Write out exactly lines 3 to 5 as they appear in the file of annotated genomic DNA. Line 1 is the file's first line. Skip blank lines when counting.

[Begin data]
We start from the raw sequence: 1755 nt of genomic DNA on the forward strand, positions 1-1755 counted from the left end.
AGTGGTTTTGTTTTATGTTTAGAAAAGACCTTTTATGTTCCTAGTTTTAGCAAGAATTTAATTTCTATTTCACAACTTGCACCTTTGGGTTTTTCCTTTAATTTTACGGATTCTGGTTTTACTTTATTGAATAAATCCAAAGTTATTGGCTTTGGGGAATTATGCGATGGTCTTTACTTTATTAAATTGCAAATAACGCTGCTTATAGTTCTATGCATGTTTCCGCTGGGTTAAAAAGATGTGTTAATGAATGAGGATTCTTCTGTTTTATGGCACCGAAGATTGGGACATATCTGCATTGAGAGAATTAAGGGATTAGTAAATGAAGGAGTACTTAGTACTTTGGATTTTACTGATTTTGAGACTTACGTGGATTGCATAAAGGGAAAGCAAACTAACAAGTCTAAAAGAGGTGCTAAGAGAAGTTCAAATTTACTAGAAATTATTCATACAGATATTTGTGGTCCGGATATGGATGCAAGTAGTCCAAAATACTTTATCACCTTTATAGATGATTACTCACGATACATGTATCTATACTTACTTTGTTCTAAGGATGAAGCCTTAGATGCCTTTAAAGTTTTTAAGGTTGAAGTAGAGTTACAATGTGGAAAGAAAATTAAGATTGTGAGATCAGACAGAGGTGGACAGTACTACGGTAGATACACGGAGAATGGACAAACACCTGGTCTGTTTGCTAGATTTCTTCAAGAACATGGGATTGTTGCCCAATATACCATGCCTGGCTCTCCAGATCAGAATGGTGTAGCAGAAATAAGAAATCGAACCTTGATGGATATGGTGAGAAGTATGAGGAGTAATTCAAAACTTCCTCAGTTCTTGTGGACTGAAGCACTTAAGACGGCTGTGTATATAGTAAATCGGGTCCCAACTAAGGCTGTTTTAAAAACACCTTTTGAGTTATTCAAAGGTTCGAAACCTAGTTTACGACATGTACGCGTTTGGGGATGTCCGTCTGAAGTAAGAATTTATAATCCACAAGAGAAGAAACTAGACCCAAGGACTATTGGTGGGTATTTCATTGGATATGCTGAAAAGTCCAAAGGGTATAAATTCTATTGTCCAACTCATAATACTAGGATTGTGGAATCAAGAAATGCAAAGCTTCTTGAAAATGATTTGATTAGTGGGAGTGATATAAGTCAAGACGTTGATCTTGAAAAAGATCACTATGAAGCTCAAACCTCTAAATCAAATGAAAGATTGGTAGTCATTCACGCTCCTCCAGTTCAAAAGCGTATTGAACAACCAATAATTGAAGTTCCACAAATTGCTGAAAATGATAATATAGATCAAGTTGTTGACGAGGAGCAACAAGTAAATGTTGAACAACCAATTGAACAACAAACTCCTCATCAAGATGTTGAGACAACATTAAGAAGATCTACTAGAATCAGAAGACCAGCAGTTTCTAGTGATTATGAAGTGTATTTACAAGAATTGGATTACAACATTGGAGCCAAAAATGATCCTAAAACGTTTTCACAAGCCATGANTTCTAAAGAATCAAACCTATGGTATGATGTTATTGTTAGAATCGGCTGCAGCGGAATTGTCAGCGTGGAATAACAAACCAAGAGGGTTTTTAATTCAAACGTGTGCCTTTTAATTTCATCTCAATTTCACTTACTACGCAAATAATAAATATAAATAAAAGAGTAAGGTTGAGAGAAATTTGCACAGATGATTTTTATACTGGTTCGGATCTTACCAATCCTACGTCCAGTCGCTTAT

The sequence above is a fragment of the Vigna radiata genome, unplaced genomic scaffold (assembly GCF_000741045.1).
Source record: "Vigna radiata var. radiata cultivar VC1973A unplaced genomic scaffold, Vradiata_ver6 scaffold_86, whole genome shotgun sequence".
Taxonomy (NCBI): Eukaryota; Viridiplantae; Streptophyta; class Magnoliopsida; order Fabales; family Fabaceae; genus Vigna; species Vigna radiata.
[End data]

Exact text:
The sequence above is a fragment of the Vigna radiata genome, unplaced genomic scaffold (assembly GCF_000741045.1).
Source record: "Vigna radiata var. radiata cultivar VC1973A unplaced genomic scaffold, Vradiata_ver6 scaffold_86, whole genome shotgun sequence".
Taxonomy (NCBI): Eukaryota; Viridiplantae; Streptophyta; class Magnoliopsida; order Fabales; family Fabaceae; genus Vigna; species Vigna radiata.